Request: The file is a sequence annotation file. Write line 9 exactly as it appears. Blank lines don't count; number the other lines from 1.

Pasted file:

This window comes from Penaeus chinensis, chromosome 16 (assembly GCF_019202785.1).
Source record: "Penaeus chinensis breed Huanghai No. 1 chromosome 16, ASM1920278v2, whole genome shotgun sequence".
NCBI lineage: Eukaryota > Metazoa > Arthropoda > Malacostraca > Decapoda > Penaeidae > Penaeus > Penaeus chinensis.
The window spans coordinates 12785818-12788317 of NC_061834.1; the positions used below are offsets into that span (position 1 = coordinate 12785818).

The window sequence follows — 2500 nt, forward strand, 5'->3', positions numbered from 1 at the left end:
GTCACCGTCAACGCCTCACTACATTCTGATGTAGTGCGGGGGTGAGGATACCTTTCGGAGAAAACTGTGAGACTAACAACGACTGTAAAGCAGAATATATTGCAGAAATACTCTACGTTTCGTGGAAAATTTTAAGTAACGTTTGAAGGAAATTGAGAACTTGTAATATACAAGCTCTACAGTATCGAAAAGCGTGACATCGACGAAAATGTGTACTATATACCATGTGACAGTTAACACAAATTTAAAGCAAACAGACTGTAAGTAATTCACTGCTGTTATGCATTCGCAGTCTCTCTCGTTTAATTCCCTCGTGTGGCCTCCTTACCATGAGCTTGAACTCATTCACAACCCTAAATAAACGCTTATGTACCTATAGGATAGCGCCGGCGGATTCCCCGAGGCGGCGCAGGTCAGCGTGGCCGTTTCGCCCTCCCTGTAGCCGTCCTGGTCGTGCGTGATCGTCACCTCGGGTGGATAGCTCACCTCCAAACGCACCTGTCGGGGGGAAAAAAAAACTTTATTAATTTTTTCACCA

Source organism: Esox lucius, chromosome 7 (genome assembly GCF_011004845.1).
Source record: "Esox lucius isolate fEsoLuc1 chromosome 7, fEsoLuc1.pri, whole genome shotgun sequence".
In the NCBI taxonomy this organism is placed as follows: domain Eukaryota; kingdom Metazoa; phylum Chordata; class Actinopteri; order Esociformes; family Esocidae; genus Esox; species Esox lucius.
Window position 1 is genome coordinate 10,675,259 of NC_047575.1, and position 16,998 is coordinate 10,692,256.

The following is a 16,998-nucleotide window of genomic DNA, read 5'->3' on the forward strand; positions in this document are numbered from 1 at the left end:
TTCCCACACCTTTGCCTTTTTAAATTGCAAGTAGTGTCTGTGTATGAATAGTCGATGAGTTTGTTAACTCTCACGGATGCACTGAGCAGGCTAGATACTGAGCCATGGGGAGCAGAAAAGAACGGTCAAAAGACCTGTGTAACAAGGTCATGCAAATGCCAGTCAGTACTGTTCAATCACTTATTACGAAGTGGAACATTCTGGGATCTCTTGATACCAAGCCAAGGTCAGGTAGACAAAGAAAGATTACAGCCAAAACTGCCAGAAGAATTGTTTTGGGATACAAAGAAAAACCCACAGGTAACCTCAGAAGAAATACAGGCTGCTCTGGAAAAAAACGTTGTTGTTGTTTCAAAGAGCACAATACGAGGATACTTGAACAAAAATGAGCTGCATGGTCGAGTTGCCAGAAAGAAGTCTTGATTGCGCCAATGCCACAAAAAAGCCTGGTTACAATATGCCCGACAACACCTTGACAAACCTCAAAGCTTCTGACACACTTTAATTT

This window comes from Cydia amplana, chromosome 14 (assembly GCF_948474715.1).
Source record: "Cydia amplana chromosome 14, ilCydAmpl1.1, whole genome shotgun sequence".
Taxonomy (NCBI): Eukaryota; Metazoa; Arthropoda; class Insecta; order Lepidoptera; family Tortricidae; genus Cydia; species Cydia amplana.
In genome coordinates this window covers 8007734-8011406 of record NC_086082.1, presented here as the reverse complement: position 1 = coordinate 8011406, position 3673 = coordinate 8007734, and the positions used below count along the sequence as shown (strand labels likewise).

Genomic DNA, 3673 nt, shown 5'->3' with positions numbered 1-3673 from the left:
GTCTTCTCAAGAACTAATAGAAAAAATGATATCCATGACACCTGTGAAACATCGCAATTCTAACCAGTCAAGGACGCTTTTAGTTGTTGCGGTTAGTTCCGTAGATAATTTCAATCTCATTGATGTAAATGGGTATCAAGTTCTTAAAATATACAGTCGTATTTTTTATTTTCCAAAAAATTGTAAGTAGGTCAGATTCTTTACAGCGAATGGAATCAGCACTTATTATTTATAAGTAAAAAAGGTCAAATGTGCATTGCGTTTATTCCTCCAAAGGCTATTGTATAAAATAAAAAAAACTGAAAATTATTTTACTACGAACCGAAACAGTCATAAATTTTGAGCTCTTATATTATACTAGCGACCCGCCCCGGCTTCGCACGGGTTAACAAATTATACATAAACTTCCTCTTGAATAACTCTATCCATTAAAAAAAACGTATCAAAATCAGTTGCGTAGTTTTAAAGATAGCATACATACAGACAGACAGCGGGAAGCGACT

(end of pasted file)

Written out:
In the NCBI taxonomy this organism is placed as follows: domain Eukaryota; kingdom Metazoa; phylum Chordata; class Actinopteri; order Esociformes; family Esocidae; genus Esox; species Esox lucius.